Palestine’s decision to join the International Criminal Court (ICC) has instigated a furious backlash from Israeli government officials. Such a reaction may not be surprising given that Israel and its allies have consistently reiterated their opposition to an ICC intervention into Palestine. But is a reaction of seemingly unmitigated anti-ICC rhetoric useful for Israel? Will it undermine the Court? On both counts, the answer is almost certainly no.
It is safe to say that states generally don’t like their actions or policies coming under the microscope of the International Criminal Court (ICC). But not every state responds in the same way to its record coming under the judicial scrutiny of the ICC. And some reactions and responses may be more appropriate and useful than others.
There is no one way for states to react to an ICC investigation. When it became apparent that the actions of UK troops in Iraq would come under ICC investigation, British officials responded tersely but maintained public support for the Court and apportioned significant resources to demonstrating that the state had sufficiently investigated and punished British citizens responsible for abuses in Iraq. More recently, when the ICC reported that it was conducting a preliminary investigation into the US military’s use of ‘enhanced interrogation techniques’ in Afghanistan, the US response was to cooly reiterate its policy that the Court did not have jurisdiction over its citizens. In response to the ICC’s potential investigation of alleged crimes in Palestine, Israeli government officials have chosen an altogether different strategy: to question the very existence of the ICC.
After years of seeking to prevent the Palestinian Authority from signing the Rome Statute of the ICC, the Israeli government is undoubtedly and unsurprisingly furious. It is scrambling to get the higher moral and political, if not legal, ground. Most observers seem to believe that the Netanyahu government is afraid of the ICC although divisions exist on the source of that fear. One view is that the government is scared because they know that they committed atrocity crimes in Gaza (and perhaps in the construction of Israeli settlements in occupied territories) and therefore will be targeted by the Court. The other explanation is that the government believes that institutions like the ICC are so biased against Israel that they will inevitably be unfairly targeted. In all likelihood, it is a mixture of both.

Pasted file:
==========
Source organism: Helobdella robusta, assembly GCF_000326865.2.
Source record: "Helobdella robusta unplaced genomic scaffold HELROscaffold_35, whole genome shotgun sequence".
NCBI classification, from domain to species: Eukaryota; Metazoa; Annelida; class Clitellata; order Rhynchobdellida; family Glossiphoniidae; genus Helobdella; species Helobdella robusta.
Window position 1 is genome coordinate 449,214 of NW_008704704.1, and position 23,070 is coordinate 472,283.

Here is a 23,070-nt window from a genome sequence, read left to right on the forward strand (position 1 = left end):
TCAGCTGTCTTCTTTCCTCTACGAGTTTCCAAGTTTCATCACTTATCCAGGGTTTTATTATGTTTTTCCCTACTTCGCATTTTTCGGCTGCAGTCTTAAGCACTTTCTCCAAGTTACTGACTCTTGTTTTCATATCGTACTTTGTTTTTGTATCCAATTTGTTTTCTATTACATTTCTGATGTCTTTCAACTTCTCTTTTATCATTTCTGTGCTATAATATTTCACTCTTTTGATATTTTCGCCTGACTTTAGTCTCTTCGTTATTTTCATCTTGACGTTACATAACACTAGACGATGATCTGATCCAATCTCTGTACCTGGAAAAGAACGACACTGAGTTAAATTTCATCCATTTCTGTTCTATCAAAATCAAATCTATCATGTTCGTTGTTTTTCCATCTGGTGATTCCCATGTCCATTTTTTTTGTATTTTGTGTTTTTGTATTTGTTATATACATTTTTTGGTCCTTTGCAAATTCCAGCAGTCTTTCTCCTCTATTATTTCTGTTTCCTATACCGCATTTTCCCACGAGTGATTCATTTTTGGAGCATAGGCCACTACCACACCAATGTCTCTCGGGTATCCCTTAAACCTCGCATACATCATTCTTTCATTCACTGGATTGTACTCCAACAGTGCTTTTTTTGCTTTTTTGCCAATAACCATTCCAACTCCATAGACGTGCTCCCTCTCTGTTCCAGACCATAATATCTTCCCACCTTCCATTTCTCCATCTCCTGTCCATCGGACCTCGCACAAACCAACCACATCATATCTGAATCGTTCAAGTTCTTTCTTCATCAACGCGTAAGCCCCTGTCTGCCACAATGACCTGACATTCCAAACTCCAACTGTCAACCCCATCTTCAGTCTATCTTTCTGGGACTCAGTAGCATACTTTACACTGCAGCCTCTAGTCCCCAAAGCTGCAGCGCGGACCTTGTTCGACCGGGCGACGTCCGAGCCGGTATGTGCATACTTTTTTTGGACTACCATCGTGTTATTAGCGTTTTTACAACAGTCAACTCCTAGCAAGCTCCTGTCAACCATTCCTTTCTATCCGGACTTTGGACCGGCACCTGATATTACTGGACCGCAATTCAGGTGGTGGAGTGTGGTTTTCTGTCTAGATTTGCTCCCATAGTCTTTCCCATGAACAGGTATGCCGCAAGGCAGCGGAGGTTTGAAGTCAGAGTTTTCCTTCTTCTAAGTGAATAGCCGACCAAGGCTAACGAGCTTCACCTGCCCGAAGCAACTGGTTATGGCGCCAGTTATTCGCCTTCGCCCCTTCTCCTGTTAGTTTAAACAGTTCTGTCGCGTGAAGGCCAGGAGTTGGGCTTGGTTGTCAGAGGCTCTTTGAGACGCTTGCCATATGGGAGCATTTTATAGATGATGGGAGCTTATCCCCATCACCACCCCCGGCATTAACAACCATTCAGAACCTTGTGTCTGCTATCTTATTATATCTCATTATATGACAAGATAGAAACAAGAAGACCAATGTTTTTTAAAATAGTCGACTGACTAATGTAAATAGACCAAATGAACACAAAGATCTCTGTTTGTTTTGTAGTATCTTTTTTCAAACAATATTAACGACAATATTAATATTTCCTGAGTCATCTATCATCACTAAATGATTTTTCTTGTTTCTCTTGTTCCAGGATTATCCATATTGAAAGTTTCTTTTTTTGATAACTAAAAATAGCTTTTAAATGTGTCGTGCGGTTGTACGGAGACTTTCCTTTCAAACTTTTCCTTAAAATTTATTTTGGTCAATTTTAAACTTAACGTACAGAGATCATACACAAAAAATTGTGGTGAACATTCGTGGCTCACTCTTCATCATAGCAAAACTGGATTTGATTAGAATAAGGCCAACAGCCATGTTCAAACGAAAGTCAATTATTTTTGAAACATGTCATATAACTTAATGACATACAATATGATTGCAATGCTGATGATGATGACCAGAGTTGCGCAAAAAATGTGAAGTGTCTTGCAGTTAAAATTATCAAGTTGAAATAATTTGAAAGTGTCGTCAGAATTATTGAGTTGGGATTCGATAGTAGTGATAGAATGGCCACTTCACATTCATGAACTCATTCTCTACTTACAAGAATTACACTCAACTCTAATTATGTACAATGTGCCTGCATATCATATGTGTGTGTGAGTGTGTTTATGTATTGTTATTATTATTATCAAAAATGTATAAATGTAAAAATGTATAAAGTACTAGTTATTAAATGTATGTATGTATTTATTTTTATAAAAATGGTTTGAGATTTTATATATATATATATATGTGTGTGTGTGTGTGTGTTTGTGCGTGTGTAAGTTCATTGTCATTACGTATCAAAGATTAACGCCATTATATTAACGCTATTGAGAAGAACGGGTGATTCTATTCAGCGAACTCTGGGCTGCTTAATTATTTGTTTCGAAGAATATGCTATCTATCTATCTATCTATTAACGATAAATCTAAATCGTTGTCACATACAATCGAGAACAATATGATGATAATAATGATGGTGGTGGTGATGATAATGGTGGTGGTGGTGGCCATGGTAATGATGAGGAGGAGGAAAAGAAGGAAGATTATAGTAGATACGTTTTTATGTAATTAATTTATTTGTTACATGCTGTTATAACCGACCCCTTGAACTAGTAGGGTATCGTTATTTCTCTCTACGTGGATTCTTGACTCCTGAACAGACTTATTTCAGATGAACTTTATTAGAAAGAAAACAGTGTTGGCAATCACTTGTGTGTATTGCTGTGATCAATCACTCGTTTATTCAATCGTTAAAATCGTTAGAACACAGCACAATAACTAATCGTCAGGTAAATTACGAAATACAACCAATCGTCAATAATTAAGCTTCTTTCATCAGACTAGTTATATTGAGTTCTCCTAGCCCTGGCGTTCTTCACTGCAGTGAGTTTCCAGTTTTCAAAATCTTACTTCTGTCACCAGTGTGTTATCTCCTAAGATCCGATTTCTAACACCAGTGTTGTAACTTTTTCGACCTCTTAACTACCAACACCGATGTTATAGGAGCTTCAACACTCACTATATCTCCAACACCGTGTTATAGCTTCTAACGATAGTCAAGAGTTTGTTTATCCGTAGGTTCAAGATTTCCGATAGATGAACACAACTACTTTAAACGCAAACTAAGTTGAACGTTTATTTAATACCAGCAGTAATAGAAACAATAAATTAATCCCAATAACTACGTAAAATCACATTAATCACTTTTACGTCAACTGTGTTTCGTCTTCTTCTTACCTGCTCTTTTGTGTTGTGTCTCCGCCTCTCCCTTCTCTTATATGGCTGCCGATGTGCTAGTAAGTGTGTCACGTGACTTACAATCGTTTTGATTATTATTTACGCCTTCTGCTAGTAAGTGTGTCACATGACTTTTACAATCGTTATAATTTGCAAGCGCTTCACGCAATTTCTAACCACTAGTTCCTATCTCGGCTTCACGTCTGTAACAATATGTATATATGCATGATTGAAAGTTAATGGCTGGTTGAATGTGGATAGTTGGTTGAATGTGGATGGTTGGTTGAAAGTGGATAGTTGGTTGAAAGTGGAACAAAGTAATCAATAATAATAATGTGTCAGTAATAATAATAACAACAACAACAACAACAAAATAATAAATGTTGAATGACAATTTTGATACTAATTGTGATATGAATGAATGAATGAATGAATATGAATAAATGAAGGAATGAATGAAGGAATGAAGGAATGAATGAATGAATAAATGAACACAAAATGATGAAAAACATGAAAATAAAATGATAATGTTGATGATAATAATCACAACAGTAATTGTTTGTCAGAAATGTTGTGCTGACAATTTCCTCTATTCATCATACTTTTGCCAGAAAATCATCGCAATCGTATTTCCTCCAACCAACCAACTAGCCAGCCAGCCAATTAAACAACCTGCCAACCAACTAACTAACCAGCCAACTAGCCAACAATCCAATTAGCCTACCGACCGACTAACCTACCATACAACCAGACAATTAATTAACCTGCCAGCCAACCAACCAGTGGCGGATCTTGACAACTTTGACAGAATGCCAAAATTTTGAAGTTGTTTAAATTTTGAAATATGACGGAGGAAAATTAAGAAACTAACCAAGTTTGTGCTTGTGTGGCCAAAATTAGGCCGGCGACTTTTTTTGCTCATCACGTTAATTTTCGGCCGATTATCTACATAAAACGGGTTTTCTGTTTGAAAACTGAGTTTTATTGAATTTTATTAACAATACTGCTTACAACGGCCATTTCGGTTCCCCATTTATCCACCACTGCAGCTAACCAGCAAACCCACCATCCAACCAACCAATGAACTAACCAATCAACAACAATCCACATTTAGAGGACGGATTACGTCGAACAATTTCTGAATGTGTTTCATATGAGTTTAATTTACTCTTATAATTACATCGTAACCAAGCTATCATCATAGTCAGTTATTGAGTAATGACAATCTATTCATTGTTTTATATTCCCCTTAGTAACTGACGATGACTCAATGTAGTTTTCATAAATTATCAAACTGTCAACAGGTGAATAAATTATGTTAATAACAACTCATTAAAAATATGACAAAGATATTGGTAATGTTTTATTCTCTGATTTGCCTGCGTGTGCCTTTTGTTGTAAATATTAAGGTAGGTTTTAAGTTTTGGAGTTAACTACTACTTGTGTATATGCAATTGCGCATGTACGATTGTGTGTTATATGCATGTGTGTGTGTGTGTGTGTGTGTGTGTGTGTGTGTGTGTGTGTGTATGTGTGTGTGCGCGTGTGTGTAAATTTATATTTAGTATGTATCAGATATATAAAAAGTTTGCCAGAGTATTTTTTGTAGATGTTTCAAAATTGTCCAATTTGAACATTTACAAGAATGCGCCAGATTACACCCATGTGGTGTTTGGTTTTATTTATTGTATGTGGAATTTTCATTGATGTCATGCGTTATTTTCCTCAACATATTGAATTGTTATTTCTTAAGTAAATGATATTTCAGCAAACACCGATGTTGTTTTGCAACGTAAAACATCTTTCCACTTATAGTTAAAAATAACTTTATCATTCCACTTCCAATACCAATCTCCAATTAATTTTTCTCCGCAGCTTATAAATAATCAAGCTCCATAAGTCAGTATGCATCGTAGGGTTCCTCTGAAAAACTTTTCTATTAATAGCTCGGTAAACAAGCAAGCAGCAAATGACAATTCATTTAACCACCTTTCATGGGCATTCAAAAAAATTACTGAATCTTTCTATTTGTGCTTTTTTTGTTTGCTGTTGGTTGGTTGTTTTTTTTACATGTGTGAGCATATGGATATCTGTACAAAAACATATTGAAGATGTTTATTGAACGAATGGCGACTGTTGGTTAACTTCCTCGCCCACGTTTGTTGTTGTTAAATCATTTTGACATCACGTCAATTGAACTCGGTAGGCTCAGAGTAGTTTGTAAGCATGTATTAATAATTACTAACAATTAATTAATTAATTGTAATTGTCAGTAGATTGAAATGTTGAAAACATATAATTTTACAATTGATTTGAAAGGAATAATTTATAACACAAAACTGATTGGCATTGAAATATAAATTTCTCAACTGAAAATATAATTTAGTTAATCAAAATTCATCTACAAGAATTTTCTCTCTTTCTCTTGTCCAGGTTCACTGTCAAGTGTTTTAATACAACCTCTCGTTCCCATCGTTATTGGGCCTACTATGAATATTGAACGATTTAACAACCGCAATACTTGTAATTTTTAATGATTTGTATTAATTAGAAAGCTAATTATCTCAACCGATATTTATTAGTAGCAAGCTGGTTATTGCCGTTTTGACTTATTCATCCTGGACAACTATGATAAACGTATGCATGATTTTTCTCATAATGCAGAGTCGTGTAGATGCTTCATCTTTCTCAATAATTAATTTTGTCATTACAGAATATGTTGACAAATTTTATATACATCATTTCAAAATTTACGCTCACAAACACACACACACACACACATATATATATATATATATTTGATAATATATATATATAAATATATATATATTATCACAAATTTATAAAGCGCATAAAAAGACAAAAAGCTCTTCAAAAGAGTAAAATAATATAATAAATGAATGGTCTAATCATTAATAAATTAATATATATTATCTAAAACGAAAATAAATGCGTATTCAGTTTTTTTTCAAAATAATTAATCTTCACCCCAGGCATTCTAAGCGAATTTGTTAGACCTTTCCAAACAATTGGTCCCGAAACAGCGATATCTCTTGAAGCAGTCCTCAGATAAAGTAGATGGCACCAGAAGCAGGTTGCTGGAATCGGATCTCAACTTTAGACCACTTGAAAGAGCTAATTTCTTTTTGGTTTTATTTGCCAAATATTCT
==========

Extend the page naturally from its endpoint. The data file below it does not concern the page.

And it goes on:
Irrespective of the source of the Israeli government’s fear, Israel shifted its strategy from apportioning blame on Mahmoud Abbas and the Palestinian Authority to lashing out at the ICC – and not just for its potential investigation of Palestine. In direct contradiction to the Israeli Foreign Ministry’s position that “Israel has been a long-standing advocate of the Court”, Israeli officials are now bringing into question the very existence of the Court. That will almost certainly be a central theme in the campaign of attack ads President Benjamin Netanyahu plans to unleash on the ICC and its chief Prosecutor, Fatou Bensouda. And it was reflected in comments by Israeli Foreign Minister Avigdor Lieberman who went so far as to declare that the ICC should be out of business altogether
We will demand of our friends in Canada, in Australia and in Germany simply to stop funding it. This body represents no one. It is a political body. There are a quite a few countries – I’ve already taken telephone calls about this – that also think there is no justification for this body’s existence.
Avigdor added that any decision by the ICC to investigate alleged crimes in Palestine was “solely motivated by political anti-Israel considerations” and that Israel would seek to “dismantle this court, a body that represents hypocrisy and gives terror a tailwind.”